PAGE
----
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Gene regulatory network

A gene regulatory network (also called a GRN or genetic regulatory network) is a collection of DNA segments in a cell which interact with each other and with other substances in the cell, thereby governing the rates at which genes in the network are transcribed into mRNA.



Genes can be viewed as nodes in a network, with input being proteins such as transcription factors, and outputs being the level of gene expression. The node itself can also be viewed as a function which can be obtained by combining basic functions upon the inputs (in the Boolean network described below these are boolean functions or gates computed using the basic AND OR and NOT gates in electronics). These functions have been interpreted as performing a kind information processing within cell which determine cellular behaviour. The basic drivers within cells are levels of some proteins, which determine both spatial (tissue related) and temporal (developmental stage) co-ordinates of the cell, as a kind of "cellular memory". The gene networks are only beginning to be understood, and it is a next step for biology to attempt to deduce the functions for each gene "node", to assist in modeling behaviour of a cell (see systems biology).

Mathematical models of GRNs have been developed to allow predictions of the models to be tested. Various modeling techniques have been used, including boolean networks , Petri nets, Bayesian networks, and sets of differential equations. Conversely, techniques have been proposed for generating models of GRNs that best explain a set of time series observations.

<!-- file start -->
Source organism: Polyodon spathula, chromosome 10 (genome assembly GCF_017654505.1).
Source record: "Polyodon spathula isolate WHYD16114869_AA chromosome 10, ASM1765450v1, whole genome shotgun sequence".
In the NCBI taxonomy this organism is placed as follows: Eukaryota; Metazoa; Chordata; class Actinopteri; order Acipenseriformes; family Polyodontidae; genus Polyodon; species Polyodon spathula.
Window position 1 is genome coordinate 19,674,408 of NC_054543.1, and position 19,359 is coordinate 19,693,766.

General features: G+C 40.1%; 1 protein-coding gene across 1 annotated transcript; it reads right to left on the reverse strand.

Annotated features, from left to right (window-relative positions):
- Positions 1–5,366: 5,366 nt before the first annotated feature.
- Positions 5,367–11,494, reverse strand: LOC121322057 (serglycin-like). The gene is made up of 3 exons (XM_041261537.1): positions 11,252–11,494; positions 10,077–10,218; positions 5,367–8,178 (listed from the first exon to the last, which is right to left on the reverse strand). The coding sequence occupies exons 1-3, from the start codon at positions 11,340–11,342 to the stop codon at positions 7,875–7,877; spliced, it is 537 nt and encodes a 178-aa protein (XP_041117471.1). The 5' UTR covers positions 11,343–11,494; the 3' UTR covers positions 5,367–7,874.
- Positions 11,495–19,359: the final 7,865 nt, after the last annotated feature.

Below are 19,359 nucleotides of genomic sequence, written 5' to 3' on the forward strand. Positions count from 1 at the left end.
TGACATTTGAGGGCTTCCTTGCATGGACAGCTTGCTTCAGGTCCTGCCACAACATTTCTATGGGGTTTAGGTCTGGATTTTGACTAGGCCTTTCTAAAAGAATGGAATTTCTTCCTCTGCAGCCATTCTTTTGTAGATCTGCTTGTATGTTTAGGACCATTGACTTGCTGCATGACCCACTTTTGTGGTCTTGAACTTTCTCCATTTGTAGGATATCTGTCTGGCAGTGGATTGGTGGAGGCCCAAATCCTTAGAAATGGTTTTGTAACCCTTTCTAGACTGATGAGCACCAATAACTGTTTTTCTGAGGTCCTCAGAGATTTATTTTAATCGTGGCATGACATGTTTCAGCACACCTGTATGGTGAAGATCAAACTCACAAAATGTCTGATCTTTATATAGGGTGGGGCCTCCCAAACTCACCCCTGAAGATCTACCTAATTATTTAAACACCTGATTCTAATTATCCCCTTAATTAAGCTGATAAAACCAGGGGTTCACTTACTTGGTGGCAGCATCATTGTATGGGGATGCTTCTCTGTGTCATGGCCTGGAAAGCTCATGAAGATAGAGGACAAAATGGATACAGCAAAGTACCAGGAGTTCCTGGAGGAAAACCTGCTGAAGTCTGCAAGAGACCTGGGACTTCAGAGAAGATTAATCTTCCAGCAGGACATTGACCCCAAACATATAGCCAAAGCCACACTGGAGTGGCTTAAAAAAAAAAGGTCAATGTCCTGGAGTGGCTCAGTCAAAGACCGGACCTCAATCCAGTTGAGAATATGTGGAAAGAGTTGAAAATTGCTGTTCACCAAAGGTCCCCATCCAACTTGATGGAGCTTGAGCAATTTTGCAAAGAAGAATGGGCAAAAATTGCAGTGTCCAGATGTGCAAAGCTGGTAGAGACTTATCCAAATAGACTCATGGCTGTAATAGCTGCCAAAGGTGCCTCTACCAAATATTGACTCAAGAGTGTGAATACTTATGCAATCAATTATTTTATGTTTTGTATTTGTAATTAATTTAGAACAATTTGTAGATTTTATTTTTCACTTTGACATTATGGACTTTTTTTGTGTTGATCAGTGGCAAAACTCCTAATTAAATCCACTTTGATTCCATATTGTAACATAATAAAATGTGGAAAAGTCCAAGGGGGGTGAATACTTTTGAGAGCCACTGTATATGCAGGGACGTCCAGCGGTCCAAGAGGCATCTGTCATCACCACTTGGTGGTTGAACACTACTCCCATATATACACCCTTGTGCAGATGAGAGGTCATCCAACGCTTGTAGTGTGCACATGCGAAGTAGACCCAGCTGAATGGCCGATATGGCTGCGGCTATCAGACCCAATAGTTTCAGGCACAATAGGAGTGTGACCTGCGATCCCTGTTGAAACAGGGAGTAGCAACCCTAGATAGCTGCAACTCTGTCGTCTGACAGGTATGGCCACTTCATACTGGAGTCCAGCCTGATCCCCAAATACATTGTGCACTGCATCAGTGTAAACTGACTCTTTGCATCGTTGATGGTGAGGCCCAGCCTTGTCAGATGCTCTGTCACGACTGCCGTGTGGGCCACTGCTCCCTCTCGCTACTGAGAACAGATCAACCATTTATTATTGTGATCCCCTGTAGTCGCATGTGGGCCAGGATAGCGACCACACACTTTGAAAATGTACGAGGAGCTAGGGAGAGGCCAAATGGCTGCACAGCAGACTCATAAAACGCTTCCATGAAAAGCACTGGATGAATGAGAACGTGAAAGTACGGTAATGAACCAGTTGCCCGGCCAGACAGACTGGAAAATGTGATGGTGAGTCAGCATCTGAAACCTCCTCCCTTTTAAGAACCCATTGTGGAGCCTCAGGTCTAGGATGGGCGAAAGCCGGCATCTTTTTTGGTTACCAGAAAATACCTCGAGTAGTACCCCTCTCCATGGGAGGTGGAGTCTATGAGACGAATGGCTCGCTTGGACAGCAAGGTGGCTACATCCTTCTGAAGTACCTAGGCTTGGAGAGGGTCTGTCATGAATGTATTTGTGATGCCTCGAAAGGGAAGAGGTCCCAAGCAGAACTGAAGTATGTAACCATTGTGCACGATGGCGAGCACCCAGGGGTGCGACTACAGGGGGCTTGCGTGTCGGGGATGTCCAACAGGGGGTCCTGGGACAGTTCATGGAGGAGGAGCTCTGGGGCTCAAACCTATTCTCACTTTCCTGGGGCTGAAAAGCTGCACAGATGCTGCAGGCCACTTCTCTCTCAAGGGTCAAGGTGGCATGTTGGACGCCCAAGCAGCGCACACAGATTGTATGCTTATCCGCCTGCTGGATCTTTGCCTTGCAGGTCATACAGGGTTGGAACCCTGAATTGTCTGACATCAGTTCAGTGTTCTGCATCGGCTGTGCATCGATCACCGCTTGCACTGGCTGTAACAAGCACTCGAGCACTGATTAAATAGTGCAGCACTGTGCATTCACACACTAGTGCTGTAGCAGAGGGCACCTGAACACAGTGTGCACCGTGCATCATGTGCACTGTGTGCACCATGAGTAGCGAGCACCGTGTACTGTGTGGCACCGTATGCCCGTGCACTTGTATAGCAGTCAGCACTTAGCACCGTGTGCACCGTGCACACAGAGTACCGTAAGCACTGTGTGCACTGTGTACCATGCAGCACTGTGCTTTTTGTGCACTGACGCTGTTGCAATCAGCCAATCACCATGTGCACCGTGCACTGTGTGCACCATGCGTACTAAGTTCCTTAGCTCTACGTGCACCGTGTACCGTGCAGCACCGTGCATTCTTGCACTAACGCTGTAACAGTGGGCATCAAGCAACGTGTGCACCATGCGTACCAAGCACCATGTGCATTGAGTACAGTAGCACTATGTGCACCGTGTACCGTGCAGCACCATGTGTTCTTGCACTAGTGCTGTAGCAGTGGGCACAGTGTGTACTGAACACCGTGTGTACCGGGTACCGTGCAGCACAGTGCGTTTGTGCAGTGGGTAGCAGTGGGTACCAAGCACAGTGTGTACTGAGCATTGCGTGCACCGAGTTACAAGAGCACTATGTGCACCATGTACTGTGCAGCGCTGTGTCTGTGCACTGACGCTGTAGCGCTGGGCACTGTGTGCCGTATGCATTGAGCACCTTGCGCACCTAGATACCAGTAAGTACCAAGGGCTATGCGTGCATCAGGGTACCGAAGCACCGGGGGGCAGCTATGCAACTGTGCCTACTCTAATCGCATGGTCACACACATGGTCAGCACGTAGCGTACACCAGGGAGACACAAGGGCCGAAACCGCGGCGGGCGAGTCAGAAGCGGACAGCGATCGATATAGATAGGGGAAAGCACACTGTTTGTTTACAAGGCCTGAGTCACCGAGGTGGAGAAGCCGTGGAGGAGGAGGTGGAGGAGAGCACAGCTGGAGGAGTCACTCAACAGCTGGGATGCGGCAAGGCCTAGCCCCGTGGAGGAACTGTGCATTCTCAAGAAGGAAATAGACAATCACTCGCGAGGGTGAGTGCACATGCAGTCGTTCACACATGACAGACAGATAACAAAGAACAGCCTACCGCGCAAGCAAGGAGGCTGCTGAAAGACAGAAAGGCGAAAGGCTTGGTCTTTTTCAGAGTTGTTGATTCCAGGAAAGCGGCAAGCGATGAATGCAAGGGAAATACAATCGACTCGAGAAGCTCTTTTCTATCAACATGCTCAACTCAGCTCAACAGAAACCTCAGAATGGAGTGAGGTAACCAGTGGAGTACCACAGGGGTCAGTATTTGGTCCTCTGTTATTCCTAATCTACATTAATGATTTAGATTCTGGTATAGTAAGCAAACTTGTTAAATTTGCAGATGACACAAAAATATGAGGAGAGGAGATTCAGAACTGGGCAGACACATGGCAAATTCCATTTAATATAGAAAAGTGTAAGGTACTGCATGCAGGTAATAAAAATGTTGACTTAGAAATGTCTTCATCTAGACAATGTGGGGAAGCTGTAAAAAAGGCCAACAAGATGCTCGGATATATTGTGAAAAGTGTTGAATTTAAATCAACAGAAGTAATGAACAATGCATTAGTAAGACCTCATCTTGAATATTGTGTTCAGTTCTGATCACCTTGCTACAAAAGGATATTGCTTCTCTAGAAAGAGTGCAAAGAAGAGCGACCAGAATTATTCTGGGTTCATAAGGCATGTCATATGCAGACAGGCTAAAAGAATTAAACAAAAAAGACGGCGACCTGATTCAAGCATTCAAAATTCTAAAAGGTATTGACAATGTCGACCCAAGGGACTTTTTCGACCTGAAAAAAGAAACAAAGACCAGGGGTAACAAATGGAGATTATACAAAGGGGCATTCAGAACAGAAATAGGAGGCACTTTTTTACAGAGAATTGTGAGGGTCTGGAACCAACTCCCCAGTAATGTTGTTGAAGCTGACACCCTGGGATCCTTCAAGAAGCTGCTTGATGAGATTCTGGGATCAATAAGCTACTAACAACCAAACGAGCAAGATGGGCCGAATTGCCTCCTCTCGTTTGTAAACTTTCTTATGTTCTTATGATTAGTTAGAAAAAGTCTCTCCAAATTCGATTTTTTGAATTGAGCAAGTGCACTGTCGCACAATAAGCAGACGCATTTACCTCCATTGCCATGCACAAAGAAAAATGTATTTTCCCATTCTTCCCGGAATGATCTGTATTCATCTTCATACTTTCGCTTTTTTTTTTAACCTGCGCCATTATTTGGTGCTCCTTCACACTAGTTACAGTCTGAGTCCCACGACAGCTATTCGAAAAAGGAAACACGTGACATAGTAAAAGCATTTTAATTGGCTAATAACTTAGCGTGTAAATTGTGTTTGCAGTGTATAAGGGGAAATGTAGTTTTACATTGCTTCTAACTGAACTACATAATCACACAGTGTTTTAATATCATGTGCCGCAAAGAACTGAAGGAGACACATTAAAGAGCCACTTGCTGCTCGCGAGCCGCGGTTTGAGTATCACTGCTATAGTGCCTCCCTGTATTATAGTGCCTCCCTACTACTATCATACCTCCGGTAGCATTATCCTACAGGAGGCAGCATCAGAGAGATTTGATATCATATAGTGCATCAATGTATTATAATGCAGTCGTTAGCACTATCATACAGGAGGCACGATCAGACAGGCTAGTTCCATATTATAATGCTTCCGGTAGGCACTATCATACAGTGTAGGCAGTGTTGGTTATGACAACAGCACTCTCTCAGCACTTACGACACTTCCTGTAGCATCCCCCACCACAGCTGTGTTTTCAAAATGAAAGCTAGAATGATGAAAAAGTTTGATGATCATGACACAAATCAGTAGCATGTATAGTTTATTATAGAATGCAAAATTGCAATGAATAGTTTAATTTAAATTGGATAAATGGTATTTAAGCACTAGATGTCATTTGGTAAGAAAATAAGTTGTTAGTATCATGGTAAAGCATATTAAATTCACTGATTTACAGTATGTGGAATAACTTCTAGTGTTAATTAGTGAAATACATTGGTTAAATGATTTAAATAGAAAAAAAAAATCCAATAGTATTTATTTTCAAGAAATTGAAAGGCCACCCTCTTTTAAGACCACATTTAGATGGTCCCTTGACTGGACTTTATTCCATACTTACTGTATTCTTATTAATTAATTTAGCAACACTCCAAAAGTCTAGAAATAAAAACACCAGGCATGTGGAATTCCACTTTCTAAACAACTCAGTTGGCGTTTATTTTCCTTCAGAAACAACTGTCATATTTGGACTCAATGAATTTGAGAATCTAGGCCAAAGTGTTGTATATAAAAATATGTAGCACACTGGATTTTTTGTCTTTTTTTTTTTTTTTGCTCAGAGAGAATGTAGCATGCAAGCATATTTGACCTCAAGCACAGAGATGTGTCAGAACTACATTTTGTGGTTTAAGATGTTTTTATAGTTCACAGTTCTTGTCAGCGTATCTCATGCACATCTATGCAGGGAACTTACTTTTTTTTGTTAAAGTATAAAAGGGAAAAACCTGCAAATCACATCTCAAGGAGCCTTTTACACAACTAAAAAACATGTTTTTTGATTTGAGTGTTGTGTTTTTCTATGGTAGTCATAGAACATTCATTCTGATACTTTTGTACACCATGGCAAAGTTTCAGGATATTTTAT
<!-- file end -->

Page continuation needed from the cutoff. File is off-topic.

Example: Boolean network

The following example illustrates how a Boolean network can model a GRN together with its gene products (the outputs) and the substances from the environment that affect it (the inputs). Stuart Kauffman was amongst the first biologists to use the metaphor of Boolean networks to model genetic regulatory networks.

  1. Each gene, each input, and each output is represented by a node in a directed graph in which there is an arrow from one node to another if and only if there is a causal link between the two nodes.
  2. Each node in the graph can be in one of two states: on or off.
  3. For a gene, "on" corresponds to the gene being expressed; for inputs and outputs, "on" corresponds to the substance being present.
  4. Time is viewed as proceeding in discrete steps. At each step, the new state of a node is a boolean function of the prior states of the nodes with arrows pointing towards it.

The validity of the model can be tested by comparing simulation results with time series observations.

See also


  • James M. Bower, Hamid Bolouri (editors), (2001) Computational Modeling of Genetic and Biochemical Networks Computational Molecular Biology Series, MIT Press, ISBN 0262024810
  • S. A. Kauffman, "Metabolic stability and epigenesis in randomly constructed genetic nets", J. Theoret. Biol (1969) 22, 434-467

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